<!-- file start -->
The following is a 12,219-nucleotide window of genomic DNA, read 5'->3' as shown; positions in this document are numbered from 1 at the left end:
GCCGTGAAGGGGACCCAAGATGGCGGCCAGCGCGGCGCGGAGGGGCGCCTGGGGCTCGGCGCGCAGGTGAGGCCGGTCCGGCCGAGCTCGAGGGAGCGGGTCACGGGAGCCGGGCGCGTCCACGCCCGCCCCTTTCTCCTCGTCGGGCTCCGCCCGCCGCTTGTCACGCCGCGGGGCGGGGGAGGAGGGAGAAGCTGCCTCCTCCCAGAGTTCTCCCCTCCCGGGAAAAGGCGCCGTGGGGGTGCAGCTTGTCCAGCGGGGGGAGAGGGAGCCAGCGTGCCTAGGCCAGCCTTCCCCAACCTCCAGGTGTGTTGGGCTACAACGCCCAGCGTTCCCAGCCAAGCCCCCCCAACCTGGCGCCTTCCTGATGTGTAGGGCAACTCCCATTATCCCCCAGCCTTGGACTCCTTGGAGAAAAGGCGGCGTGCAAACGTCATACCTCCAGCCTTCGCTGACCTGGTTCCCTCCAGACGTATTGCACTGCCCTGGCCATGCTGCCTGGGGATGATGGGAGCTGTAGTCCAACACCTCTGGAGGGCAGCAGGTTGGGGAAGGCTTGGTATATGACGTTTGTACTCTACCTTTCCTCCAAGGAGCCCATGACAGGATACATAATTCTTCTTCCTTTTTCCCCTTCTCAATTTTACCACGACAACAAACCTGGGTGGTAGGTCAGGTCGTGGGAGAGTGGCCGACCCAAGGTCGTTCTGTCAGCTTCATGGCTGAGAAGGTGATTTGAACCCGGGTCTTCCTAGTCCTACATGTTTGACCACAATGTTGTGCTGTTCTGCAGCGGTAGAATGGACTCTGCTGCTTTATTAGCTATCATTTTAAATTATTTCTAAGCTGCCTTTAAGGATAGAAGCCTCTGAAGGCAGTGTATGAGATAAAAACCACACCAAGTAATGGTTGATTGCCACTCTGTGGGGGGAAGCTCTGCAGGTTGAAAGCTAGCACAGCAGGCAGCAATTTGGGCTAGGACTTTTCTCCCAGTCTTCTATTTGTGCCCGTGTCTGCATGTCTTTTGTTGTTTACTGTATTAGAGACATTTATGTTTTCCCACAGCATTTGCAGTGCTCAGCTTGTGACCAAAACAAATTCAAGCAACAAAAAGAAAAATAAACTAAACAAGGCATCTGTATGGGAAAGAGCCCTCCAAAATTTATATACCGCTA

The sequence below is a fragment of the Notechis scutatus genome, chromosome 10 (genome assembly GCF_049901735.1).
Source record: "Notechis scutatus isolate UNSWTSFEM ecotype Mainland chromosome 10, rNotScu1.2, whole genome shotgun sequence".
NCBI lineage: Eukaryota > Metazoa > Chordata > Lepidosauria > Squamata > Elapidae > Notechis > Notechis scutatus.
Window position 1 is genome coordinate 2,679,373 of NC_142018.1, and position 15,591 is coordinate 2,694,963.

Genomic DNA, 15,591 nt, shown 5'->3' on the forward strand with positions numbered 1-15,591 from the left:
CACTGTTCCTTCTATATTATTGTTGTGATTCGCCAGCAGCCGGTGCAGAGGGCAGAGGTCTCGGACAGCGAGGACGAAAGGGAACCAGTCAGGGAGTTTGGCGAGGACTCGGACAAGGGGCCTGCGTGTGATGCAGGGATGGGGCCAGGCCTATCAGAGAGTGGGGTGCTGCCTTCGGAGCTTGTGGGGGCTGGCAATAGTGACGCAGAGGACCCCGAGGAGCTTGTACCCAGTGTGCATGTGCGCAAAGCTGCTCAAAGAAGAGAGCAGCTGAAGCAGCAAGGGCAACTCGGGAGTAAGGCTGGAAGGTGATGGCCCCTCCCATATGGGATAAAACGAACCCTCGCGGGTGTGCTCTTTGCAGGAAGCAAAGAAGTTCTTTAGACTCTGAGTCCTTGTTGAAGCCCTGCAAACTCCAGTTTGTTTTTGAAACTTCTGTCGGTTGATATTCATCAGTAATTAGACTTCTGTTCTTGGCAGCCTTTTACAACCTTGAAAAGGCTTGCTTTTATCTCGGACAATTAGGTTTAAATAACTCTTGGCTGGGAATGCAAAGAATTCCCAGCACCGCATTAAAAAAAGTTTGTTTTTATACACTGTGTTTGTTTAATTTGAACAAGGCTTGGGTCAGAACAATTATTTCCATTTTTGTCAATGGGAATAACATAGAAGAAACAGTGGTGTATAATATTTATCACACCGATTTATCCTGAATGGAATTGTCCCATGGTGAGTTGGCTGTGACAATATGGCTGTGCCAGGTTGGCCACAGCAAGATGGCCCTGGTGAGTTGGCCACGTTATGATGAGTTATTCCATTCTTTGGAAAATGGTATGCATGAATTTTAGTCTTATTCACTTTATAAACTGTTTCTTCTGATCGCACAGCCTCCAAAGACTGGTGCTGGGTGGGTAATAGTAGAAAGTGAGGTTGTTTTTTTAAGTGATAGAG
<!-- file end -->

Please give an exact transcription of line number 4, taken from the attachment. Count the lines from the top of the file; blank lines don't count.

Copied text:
Source record: "Notechis scutatus isolate UNSWTSFEM ecotype Mainland chromosome 10, rNotScu1.2, whole genome shotgun sequence".